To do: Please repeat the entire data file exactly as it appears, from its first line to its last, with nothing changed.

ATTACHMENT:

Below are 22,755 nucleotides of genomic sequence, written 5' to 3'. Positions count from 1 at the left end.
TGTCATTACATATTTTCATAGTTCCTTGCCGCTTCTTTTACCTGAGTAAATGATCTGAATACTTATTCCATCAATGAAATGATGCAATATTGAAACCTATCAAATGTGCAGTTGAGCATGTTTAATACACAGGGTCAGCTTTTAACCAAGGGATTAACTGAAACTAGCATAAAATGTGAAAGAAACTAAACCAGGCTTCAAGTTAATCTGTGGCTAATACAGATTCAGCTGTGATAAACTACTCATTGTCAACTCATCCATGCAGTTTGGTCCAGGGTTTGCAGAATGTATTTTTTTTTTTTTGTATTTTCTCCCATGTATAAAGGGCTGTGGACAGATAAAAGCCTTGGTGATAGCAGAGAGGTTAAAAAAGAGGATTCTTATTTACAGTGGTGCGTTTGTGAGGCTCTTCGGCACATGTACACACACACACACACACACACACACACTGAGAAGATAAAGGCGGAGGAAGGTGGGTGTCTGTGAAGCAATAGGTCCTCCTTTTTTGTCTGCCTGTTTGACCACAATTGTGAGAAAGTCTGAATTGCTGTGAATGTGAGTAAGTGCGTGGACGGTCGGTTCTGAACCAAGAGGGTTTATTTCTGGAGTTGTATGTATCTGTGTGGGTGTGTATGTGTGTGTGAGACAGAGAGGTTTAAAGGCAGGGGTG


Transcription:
Below are 22,755 nucleotides of genomic sequence, written 5' to 3'. Positions count from 1 at the left end.
TGTCATTACATATTTTCATAGTTCCTTGCCGCTTCTTTTACCTGAGTAAATGATCTGAATACTTATTCCATCAATGAAATGATGCAATATTGAAACCTATCAAATGTGCAGTTGAGCATGTTTAATACACAGGGTCAGCTTTTAACCAAGGGATTAACTGAAACTAGCATAAAATGTGAAAGAAACTAAACCAGGCTTCAAGTTAATCTGTGGCTAATACAGATTCAGCTGTGATAAACTACTCATTGTCAACTCATCCATGCAGTTTGGTCCAGGGTTTGCAGAATGTATTTTTTTTTTTTTGTATTTTCTCCCATGTATAAAGGGCTGTGGACAGATAAAAGCCTTGGTGATAGCAGAGAGGTTAAAAAAGAGGATTCTTATTTACAGTGGTGCGTTTGTGAGGCTCTTCGGCACATGTACACACACACACACACACACACACACACTGAGAAGATAAAGGCGGAGGAAGGTGGGTGTCTGTGAAGCAATAGGTCCTCCTTTTTTGTCTGCCTGTTTGACCACAATTGTGAGAAAGTCTGAATTGCTGTGAATGTGAGTAAGTGCGTGGACGGTCGGTTCTGAACCAAGAGGGTTTATTTCTGGAGTTGTATGTATCTGTGTGGGTGTGTATGTGTGTGTGAGACAGAGAGGTTTAAAGGCAGGGGTG